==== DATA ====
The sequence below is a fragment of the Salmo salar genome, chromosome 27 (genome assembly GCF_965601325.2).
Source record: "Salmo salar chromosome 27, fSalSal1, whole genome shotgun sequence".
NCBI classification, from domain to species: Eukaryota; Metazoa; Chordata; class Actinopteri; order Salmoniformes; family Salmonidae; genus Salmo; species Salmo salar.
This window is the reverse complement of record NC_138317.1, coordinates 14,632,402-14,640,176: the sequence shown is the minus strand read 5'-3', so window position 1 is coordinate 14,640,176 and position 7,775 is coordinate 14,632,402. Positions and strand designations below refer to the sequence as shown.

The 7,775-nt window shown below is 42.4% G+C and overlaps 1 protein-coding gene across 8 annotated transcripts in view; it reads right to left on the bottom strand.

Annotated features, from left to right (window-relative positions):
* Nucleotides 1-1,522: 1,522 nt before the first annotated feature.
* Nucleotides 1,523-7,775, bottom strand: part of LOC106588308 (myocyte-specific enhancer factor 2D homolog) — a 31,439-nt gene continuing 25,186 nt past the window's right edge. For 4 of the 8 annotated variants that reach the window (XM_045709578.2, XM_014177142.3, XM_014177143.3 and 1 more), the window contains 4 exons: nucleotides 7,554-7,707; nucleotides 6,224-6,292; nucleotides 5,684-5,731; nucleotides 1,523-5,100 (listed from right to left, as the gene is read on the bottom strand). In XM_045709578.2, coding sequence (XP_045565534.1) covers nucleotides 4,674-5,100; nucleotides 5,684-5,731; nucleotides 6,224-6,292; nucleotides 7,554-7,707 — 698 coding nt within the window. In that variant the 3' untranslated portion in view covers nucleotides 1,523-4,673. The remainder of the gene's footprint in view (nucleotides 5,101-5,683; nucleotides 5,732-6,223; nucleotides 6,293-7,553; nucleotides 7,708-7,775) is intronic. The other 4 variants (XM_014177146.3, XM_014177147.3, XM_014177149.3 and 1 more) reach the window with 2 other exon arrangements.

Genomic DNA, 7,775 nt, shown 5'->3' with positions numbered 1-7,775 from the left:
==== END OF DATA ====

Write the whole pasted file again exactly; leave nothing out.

The sequence below is a fragment of the Salmo salar genome, chromosome 27 (genome assembly GCF_965601325.2).
Source record: "Salmo salar chromosome 27, fSalSal1, whole genome shotgun sequence".
NCBI classification, from domain to species: Eukaryota; Metazoa; Chordata; class Actinopteri; order Salmoniformes; family Salmonidae; genus Salmo; species Salmo salar.
This window is the reverse complement of record NC_138317.1, coordinates 14,632,402-14,640,176: the sequence shown is the minus strand read 5'-3', so window position 1 is coordinate 14,640,176 and position 7,775 is coordinate 14,632,402. Positions and strand designations below refer to the sequence as shown.

The 7,775-nt window shown below is 42.4% G+C and overlaps 1 protein-coding gene across 8 annotated transcripts in view; it reads right to left on the bottom strand.

Annotated features, from left to right (window-relative positions):
* Nucleotides 1-1,522: 1,522 nt before the first annotated feature.
* Nucleotides 1,523-7,775, bottom strand: part of LOC106588308 (myocyte-specific enhancer factor 2D homolog) — a 31,439-nt gene continuing 25,186 nt past the window's right edge. For 4 of the 8 annotated variants that reach the window (XM_045709578.2, XM_014177142.3, XM_014177143.3 and 1 more), the window contains 4 exons: nucleotides 7,554-7,707; nucleotides 6,224-6,292; nucleotides 5,684-5,731; nucleotides 1,523-5,100 (listed from right to left, as the gene is read on the bottom strand). In XM_045709578.2, coding sequence (XP_045565534.1) covers nucleotides 4,674-5,100; nucleotides 5,684-5,731; nucleotides 6,224-6,292; nucleotides 7,554-7,707 — 698 coding nt within the window. In that variant the 3' untranslated portion in view covers nucleotides 1,523-4,673. The remainder of the gene's footprint in view (nucleotides 5,101-5,683; nucleotides 5,732-6,223; nucleotides 6,293-7,553; nucleotides 7,708-7,775) is intronic. The other 4 variants (XM_014177146.3, XM_014177147.3, XM_014177149.3 and 1 more) reach the window with 2 other exon arrangements.

Genomic DNA, 7,775 nt, shown 5'->3' with positions numbered 1-7,775 from the left: